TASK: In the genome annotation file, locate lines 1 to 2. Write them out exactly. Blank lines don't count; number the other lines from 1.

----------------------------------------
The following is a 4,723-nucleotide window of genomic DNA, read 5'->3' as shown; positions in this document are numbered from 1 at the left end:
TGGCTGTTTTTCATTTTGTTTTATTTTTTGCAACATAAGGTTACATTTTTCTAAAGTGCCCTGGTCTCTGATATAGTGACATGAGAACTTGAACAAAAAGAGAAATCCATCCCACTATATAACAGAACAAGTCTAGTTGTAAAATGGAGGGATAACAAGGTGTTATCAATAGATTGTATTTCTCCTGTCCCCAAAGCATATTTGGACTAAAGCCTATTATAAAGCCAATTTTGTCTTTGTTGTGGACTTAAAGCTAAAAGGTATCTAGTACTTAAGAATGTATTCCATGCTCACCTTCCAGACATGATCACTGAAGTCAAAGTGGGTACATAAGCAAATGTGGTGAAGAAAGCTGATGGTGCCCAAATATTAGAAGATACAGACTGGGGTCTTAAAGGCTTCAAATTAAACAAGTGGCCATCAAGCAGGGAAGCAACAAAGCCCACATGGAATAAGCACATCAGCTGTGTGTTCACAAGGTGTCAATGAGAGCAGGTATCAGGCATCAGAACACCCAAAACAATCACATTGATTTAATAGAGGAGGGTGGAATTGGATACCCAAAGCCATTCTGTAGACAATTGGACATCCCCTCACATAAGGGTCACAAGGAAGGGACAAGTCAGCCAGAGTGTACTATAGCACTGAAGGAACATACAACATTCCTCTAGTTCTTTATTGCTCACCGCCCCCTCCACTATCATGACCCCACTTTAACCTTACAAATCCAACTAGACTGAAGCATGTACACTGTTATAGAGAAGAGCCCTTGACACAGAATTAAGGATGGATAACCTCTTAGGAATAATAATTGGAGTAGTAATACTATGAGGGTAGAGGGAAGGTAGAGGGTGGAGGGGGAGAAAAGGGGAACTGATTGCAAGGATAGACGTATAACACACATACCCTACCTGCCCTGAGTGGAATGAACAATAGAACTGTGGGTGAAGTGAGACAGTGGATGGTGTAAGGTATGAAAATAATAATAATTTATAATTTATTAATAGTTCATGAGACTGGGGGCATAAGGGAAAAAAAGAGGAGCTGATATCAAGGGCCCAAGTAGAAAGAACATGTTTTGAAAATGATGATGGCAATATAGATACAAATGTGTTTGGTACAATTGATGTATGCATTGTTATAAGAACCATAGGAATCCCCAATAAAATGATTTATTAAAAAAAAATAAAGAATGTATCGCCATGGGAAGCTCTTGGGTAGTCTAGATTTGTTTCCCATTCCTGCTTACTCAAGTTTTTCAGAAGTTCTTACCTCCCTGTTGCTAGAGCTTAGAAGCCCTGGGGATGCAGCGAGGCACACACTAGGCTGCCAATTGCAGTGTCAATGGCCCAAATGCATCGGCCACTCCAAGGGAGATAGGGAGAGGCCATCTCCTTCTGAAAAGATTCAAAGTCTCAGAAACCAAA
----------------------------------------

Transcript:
The following is a 4,723-nucleotide window of genomic DNA, read 5'->3' as shown; positions in this document are numbered from 1 at the left end:
TGGCTGTTTTTCATTTTGTTTTATTTTTTGCAACATAAGGTTACATTTTTCTAAAGTGCCCTGGTCTCTGATATAGTGACATGAGAACTTGAACAAAAAGAGAAATCCATCCCACTATATAACAGAACAAGTCTAGTTGTAAAATGGAGGGATAACAAGGTGTTATCAATAGATTGTATTTCTCCTGTCCCCAAAGCATATTTGGACTAAAGCCTATTATAAAGCCAATTTTGTCTTTGTTGTGGACTTAAAGCTAAAAGGTATCTAGTACTTAAGAATGTATTCCATGCTCACCTTCCAGACATGATCACTGAAGTCAAAGTGGGTACATAAGCAAATGTGGTGAAGAAAGCTGATGGTGCCCAAATATTAGAAGATACAGACTGGGGTCTTAAAGGCTTCAAATTAAACAAGTGGCCATCAAGCAGGGAAGCAACAAAGCCCACATGGAATAAGCACATCAGCTGTGTGTTCACAAGGTGTCAATGAGAGCAGGTATCAGGCATCAGAACACCCAAAACAATCACATTGATTTAATAGAGGAGGGTGGAATTGGATACCCAAAGCCATTCTGTAGACAATTGGACATCCCCTCACATAAGGGTCACAAGGAAGGGACAAGTCAGCCAGAGTGTACTATAGCACTGAAGGAACATACAACATTCCTCTAGTTCTTTATTGCTCACCGCCCCCTCCACTATCATGACCCCACTTTAACCTTACAAATCCAACTAGACTGAAGCATGTACACTGTTATAGAGAAGAGCCCTTGACACAGAATTAAGGATGGATAACCTCTTAGGAATAATAATTGGAGTAGTAATACTATGAGGGTAGAGGGAAGGTAGAGGGTGGAGGGGGAGAAAAGGGGAACTGATTGCAAGGATAGACGTATAACACACATACCCTACCTGCCCTGAGTGGAATGAACAATAGAACTGTGGGTGAAGTGAGACAGTGGATGGTGTAAGGTATGAAAATAATAATAATTTATAATTTATTAATAGTTCATGAGACTGGGGGCATAAGGGAAAAAAAGAGGAGCTGATATCAAGGGCCCAAGTAGAAAGAACATGTTTTGAAAATGATGATGGCAATATAGATACAAATGTGTTTGGTACAATTGATGTATGCATTGTTATAAGAACCATAGGAATCCCCAATAAAATGATTTATTAAAAAAAAATAAAGAATGTATCGCCATGGGAAGCTCTTGGGTAGTCTAGATTTGTTTCCCATTCCTGCTTACTCAAGTTTTTCAGAAGTTCTTACCTCCCTGTTGCTAGAGCTTAGAAGCCCTGGGGATGCAGCGAGGCACACACTAGGCTGCCAATTGCAGTGTCAATGGCCCAAATGCATCGGCCACTCCAAGGGAGATAGGGAGAGGCCATCTCCTTCTGAAAAGATTCAAAGTCTCAGAAACCAAA